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... ahead of your time is disapointing. Being good ... How promising an idea has to be to spend time with it ... We are conditioned to think of time as flexible ' ... – PowerPoint PPT presentation

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Title: http:www.sxc.huphoto356005


1
How to innovate on time
Scott BerkunAuthor Consultantwww.scottberkun.c
om
OReilly Emerging technology conference March 2007
http//www.sxc.hu/photo/356005
2
How to innovate on time
  • Intro
  • How to innovate
  • How to be on time
  • How to innovate on time
  • QA

3
Hi Im Scott
  • MSFT 94-03
  • IE 1-5, MSN, Windows
  • Now Author/Speaker
  • The Art of Project Management (05)
  • The Myths of Innovation (May 07)
  • www.scottberkun.com

4
Innovate \In"novate\, v. To begin or introduce
something for the first time Innovation is
always relative
5
  • The diffusion of
  • innovation is a
  • social process,
  • based more on
  • psychology and
  • sociology than
  • technology.

6
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7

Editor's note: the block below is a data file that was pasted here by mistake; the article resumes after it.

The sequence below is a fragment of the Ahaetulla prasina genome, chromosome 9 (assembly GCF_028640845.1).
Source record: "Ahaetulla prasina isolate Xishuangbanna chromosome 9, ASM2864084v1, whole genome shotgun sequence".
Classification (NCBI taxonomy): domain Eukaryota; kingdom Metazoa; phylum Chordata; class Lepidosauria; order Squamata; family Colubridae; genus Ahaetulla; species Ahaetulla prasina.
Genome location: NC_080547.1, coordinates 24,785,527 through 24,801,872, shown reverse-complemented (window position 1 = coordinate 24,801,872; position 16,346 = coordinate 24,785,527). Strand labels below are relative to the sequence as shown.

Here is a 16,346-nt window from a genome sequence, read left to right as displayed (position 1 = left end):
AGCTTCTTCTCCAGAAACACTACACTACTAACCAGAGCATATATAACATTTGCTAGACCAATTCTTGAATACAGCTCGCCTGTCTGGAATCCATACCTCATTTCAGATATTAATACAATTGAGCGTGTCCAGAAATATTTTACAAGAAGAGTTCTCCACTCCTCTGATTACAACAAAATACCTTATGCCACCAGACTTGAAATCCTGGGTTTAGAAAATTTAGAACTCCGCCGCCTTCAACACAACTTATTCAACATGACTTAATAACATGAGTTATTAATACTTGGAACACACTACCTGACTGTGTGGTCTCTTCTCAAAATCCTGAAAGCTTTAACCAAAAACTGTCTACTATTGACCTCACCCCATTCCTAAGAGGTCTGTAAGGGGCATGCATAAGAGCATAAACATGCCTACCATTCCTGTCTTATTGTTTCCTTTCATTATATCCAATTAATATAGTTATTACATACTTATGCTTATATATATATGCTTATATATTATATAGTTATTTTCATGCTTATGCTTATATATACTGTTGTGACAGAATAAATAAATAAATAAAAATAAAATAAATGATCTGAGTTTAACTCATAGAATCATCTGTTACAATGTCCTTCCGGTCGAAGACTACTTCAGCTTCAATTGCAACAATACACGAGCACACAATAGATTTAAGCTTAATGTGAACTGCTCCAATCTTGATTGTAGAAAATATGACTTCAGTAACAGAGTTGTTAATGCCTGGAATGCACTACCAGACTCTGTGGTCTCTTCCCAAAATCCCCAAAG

Does innovation mean. Being first? Being
better? Winning?
8
Progress Innovation Success Innovation
Is succeeding without innovation worse than
failing with innovation?
9
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10
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11
Frustrated innovators
  • Vincent Van Gogh, Jackson Pollock
  • Farnsworth (TV)
  • Carson (Copy Machine)
  • Douglas Englebart (Mouse)
  • Alan Kay (Smalltalk)
  • Chesterburough (Vaseline)
  • Holland (Submarine)
  • Being ahead of your time is disapointing

12
Being good vs. being innovative
  • Often innovation is a side-effect
  • We were trying to do X and needed Y and Z
  • Few major innovators obsessed about how
    innovative they were or not
  • Do focus on
  • Solving a problem for a customer
  • Profiting from the solution
  • But avoid Jargon
  • Incremental innovation
  • Disruptive innovation

13
Innovation is risk
  • Exploring is expensive
  • Investments in innovation are unpredictable
  • Many start-ups tried to sell first
  • Factors beyond your control
  • Markets, economies politics
  • Fads, trends and social movements
  • Competitors
  • Consumer behavior
  • Stories The computer WWII, DaVinci Helicopter,
    PC/GUI (1968 to 1984)

14
Summary so far
  • Innovation is a social function
  • Defined by exposure to unknowns
  • Good is hard enough a better bet